[0069] FIG. 11 includes a cross-sectional view of optical switch 1100 that can selectably switch optical signals from one or more input optical fibers to one or more receiving optical fibers. In this particular embodiment, optical switch 1100 can be a 2×16 optical switch. Optical fiber bundle 1170 connected to housing 1180 of optical switch 1100. Housing 1180 may contain two input optical fibers 1102, 16 receiver optical fibers 1104, linear motion voice coil motor 1122, drive shaft 1124, linear variable differential transformer LVDT 1144 that can function as an encoder, and output lens post-1190. In many embodiments, the ends of optical fibers 1104 that receive optical signals are coupled to housing 1180 using output lens post 1190 so that the ends of optical fibers 1104 maintain a substantially fixed position with respect to motion of drive shaft 1124.

[0070] Voice coil motor 1122 can move drive shaft 1124 forward and backward in response to electrical signals applied to voice coil motor 1122. Input optical fibers 1102 are connected to drive shaft 1124 so that movement of the drive shaft causes input optical fibers 1102 to be selectably switched between optical fibers 1104.

[0071] Linear variable differential transformer 1144 is optional. Transformer 1144 can function as an encoder for keeping track of and controlling the position of input optical fibers 1102 during a switching sequence. The principles of operation of transformer 1144 are well known by skilled artisans.

[0072] Drive shaft 1124 and transformer 1144 are arranged so that drive shaft 1124 can move further in or out of transformer 1144. Drive shaft 1124 is made of a suitable conducting material so that movement of drive shaft 1124 and transformer 1144 generates a detectable voltage that is measurable. The voltage has a precise relationship to the movement of the drive shaft. The voltage measurements can be used to determine the position of the drive shaft and to determine and control the amount of movement of the optical fibers as part of the switching process.

[0073] Many different optical switch configurations are possible. To list every possible embodiment would be nearly impossible. However, some further embodiments are mentioned. A shutter mechanism or other optical attenuator may be used as the optical component. A variable optical attenuator can be used to control the transmission of the optical signal though an optical switch.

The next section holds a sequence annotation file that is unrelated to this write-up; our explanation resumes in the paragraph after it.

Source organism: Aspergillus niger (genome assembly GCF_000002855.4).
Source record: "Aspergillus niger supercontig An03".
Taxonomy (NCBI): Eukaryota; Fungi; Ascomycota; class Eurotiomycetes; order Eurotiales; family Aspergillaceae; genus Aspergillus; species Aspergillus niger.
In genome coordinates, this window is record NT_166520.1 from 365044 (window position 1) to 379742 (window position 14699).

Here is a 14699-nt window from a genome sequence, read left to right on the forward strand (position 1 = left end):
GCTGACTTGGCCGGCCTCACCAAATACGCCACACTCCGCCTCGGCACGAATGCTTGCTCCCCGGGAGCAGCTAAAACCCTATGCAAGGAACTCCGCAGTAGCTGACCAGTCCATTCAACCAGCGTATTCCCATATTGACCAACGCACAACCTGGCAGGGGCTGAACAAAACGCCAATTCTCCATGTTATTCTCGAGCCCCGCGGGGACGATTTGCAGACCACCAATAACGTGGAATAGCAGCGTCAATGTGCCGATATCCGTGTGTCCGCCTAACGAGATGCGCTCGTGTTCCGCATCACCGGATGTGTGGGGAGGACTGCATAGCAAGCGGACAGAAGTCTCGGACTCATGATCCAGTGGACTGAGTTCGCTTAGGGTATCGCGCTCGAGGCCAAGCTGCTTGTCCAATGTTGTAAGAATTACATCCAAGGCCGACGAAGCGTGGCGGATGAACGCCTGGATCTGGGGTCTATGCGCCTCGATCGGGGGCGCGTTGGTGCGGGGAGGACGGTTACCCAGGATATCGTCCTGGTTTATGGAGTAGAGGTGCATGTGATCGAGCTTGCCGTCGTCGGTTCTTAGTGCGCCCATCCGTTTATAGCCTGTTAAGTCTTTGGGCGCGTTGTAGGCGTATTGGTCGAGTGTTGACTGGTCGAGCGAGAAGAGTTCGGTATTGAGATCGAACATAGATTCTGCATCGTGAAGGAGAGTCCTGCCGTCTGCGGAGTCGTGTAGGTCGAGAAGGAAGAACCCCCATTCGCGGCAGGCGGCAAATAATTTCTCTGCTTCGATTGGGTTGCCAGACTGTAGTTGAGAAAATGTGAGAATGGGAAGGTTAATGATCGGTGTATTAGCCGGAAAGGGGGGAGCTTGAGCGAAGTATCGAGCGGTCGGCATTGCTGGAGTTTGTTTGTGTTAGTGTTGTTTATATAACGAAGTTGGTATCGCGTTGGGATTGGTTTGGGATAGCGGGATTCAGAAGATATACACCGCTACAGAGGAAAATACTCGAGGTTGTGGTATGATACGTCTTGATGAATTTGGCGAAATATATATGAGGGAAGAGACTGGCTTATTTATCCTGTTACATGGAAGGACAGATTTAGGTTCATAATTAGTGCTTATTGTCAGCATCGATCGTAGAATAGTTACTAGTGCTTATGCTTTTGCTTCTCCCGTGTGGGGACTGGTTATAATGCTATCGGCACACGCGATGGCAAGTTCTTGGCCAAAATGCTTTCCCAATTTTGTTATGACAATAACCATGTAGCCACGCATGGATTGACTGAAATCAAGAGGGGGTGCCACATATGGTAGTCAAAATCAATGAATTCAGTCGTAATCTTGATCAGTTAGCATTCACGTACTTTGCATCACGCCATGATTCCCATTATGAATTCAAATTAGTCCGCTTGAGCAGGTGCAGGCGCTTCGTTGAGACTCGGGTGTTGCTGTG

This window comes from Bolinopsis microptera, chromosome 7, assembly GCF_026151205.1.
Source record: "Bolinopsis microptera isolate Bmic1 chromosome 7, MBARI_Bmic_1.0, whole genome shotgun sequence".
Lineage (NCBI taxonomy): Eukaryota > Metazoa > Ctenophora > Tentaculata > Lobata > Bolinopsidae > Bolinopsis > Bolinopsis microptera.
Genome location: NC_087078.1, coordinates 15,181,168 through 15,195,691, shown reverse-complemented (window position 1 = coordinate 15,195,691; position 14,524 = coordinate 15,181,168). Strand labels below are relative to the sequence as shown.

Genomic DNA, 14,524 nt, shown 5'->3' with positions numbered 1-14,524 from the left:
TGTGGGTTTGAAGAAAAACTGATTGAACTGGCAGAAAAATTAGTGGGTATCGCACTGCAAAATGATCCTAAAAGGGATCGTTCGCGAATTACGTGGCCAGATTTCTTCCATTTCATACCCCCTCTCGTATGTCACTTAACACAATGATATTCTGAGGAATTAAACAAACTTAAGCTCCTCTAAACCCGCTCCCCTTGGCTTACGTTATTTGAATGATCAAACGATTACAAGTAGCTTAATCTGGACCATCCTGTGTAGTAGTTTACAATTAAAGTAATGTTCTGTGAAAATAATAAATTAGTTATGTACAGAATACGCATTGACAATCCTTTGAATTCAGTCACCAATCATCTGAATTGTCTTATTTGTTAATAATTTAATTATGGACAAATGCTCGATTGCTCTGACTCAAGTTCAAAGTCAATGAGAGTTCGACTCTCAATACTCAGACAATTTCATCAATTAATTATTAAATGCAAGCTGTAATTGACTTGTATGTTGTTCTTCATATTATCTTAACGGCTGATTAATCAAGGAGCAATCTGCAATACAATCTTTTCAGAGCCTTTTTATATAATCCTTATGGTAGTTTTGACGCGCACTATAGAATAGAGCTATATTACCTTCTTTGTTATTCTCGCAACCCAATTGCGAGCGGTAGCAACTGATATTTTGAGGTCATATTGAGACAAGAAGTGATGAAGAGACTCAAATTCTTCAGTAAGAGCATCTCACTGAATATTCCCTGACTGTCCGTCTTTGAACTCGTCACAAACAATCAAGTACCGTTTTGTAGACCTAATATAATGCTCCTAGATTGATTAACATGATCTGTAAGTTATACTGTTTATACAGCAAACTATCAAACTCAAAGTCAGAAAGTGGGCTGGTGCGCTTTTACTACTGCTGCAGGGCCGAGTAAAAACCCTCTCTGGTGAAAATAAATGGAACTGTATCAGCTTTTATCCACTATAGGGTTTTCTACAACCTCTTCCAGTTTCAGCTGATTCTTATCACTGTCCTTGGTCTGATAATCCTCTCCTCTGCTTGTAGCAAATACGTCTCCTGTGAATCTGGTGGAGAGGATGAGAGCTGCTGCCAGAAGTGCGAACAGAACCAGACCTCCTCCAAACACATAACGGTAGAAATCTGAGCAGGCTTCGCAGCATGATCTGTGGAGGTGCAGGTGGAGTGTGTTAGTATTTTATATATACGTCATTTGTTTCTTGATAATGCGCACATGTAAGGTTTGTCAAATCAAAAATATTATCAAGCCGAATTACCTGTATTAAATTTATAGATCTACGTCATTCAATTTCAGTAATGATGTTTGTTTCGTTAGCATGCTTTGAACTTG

[0074] In the foregoing specification, the invention has been described with reference to specific embodiments. However, one of ordinary skill in the art appreciates that various modifications and changes can be made without departing from the scope of the present invention as set forth in the claims below. Accordingly, the specification and figures are to be regarded in an illustrative rather than a restrictive sense, and all such modifications are intended to be included within the scope of present invention.

[0075] Benefits, other advantages, and solutions to problems have been described above with regard to specific embodiments. However, the benefits, advantages, solutions to problems, and any element(s) that may cause any benefit, advantage, or solution to occur or become more pronounced are not to be construed as a critical, required, or essential feature or element of any or all the claims.

[0076] As used herein, the terms “comprises,” “comprising,” “includes,” “including,” “has,” “having” or any other variation thereof, are intended to cover a non-exclusive inclusion. For example, a process, method, article, or apparatus that comprises a list of elements is not necessarily limited only to those elements but may include other elements not expressly listed or inherent to such process, method, article, or apparatus. Further, unless expressly stated to the contrary, “or” refers to an inclusive or and not to an exclusive or. For example, a condition A or B is satisfied by any one of the following: A is true (or present) and B is false (or not present), A is false (or not present) and B is true (or present), and both A and B are true (or present).